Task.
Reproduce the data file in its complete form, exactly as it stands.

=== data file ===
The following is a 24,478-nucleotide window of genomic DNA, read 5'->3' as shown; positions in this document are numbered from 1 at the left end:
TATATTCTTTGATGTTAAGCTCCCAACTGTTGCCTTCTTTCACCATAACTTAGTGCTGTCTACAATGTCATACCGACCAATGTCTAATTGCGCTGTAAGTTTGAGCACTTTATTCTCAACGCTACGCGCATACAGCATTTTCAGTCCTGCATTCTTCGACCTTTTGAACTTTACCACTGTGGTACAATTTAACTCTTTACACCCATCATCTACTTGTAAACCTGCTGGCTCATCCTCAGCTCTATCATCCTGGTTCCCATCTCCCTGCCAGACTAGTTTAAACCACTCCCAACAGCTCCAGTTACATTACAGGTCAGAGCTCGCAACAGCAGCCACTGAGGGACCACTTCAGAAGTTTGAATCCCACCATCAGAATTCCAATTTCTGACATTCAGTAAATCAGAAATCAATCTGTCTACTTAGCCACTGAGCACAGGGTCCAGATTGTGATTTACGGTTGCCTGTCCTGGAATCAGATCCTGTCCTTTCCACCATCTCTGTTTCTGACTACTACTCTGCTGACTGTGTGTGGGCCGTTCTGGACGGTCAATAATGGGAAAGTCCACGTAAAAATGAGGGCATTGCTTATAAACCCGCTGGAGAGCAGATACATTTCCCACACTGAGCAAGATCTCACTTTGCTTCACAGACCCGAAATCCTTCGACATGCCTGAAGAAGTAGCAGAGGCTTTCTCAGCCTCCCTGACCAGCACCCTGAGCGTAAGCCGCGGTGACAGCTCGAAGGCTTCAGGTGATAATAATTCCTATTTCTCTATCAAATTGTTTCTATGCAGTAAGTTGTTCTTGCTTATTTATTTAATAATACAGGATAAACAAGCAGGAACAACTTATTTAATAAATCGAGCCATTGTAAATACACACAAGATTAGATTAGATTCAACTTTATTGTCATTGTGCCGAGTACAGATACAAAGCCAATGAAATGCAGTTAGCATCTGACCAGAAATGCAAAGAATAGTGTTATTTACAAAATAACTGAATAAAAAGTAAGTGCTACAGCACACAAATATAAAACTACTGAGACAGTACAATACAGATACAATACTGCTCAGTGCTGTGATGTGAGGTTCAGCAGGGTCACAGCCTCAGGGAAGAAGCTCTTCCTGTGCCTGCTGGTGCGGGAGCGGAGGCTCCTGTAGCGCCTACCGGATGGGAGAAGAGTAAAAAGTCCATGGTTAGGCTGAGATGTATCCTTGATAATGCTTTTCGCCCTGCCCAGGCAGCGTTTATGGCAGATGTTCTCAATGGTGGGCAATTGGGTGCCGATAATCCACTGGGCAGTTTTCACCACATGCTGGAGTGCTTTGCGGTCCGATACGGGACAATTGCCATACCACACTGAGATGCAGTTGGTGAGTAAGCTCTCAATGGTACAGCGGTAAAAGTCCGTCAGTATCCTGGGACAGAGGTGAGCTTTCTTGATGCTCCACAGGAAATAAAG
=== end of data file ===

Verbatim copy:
The following is a 24,478-nucleotide window of genomic DNA, read 5'->3' as shown; positions in this document are numbered from 1 at the left end:
TATATTCTTTGATGTTAAGCTCCCAACTGTTGCCTTCTTTCACCATAACTTAGTGCTGTCTACAATGTCATACCGACCAATGTCTAATTGCGCTGTAAGTTTGAGCACTTTATTCTCAACGCTACGCGCATACAGCATTTTCAGTCCTGCATTCTTCGACCTTTTGAACTTTACCACTGTGGTACAATTTAACTCTTTACACCCATCATCTACTTGTAAACCTGCTGGCTCATCCTCAGCTCTATCATCCTGGTTCCCATCTCCCTGCCAGACTAGTTTAAACCACTCCCAACAGCTCCAGTTACATTACAGGTCAGAGCTCGCAACAGCAGCCACTGAGGGACCACTTCAGAAGTTTGAATCCCACCATCAGAATTCCAATTTCTGACATTCAGTAAATCAGAAATCAATCTGTCTACTTAGCCACTGAGCACAGGGTCCAGATTGTGATTTACGGTTGCCTGTCCTGGAATCAGATCCTGTCCTTTCCACCATCTCTGTTTCTGACTACTACTCTGCTGACTGTGTGTGGGCCGTTCTGGACGGTCAATAATGGGAAAGTCCACGTAAAAATGAGGGCATTGCTTATAAACCCGCTGGAGAGCAGATACATTTCCCACACTGAGCAAGATCTCACTTTGCTTCACAGACCCGAAATCCTTCGACATGCCTGAAGAAGTAGCAGAGGCTTTCTCAGCCTCCCTGACCAGCACCCTGAGCGTAAGCCGCGGTGACAGCTCGAAGGCTTCAGGTGATAATAATTCCTATTTCTCTATCAAATTGTTTCTATGCAGTAAGTTGTTCTTGCTTATTTATTTAATAATACAGGATAAACAAGCAGGAACAACTTATTTAATAAATCGAGCCATTGTAAATACACACAAGATTAGATTAGATTCAACTTTATTGTCATTGTGCCGAGTACAGATACAAAGCCAATGAAATGCAGTTAGCATCTGACCAGAAATGCAAAGAATAGTGTTATTTACAAAATAACTGAATAAAAAGTAAGTGCTACAGCACACAAATATAAAACTACTGAGACAGTACAATACAGATACAATACTGCTCAGTGCTGTGATGTGAGGTTCAGCAGGGTCACAGCCTCAGGGAAGAAGCTCTTCCTGTGCCTGCTGGTGCGGGAGCGGAGGCTCCTGTAGCGCCTACCGGATGGGAGAAGAGTAAAAAGTCCATGGTTAGGCTGAGATGTATCCTTGATAATGCTTTTCGCCCTGCCCAGGCAGCGTTTATGGCAGATGTTCTCAATGGTGGGCAATTGGGTGCCGATAATCCACTGGGCAGTTTTCACCACATGCTGGAGTGCTTTGCGGTCCGATACGGGACAATTGCCATACCACACTGAGATGCAGTTGGTGAGTAAGCTCTCAATGGTACAGCGGTAAAAGTCCGTCAGTATCCTGGGACAGAGGTGAGCTTTCTTGATGCTCCACAGGAAATAAAG